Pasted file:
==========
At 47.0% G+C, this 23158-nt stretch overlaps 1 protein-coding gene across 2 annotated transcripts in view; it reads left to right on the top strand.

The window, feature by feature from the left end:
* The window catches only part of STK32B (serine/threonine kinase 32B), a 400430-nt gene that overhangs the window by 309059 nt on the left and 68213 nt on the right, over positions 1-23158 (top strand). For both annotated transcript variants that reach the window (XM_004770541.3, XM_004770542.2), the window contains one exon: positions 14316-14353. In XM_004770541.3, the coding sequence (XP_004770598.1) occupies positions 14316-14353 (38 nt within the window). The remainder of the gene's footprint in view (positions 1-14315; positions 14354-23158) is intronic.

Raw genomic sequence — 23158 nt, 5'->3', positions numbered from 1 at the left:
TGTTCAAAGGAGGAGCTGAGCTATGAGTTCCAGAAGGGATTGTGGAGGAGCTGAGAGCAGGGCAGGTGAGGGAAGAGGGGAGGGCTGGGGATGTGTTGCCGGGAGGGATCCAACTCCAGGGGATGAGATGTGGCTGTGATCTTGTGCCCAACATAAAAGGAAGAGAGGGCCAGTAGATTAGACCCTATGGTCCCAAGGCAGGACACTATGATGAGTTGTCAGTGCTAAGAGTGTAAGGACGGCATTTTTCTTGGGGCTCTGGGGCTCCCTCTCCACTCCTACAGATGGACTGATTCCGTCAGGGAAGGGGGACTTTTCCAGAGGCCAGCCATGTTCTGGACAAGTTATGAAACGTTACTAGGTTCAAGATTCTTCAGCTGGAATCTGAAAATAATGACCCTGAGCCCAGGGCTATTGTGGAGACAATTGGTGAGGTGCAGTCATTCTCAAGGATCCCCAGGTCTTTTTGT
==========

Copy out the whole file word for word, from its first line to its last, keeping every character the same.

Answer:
At 47.0% G+C, this 23158-nt stretch overlaps 1 protein-coding gene across 2 annotated transcripts in view; it reads left to right on the top strand.

The window, feature by feature from the left end:
* The window catches only part of STK32B (serine/threonine kinase 32B), a 400430-nt gene that overhangs the window by 309059 nt on the left and 68213 nt on the right, over positions 1-23158 (top strand). For both annotated transcript variants that reach the window (XM_004770541.3, XM_004770542.2), the window contains one exon: positions 14316-14353. In XM_004770541.3, the coding sequence (XP_004770598.1) occupies positions 14316-14353 (38 nt within the window). The remainder of the gene's footprint in view (positions 1-14315; positions 14354-23158) is intronic.

Raw genomic sequence — 23158 nt, 5'->3', positions numbered from 1 at the left:
TGTTCAAAGGAGGAGCTGAGCTATGAGTTCCAGAAGGGATTGTGGAGGAGCTGAGAGCAGGGCAGGTGAGGGAAGAGGGGAGGGCTGGGGATGTGTTGCCGGGAGGGATCCAACTCCAGGGGATGAGATGTGGCTGTGATCTTGTGCCCAACATAAAAGGAAGAGAGGGCCAGTAGATTAGACCCTATGGTCCCAAGGCAGGACACTATGATGAGTTGTCAGTGCTAAGAGTGTAAGGACGGCATTTTTCTTGGGGCTCTGGGGCTCCCTCTCCACTCCTACAGATGGACTGATTCCGTCAGGGAAGGGGGACTTTTCCAGAGGCCAGCCATGTTCTGGACAAGTTATGAAACGTTACTAGGTTCAAGATTCTTCAGCTGGAATCTGAAAATAATGACCCTGAGCCCAGGGCTATTGTGGAGACAATTGGTGAGGTGCAGTCATTCTCAAGGATCCCCAGGTCTTTTTGT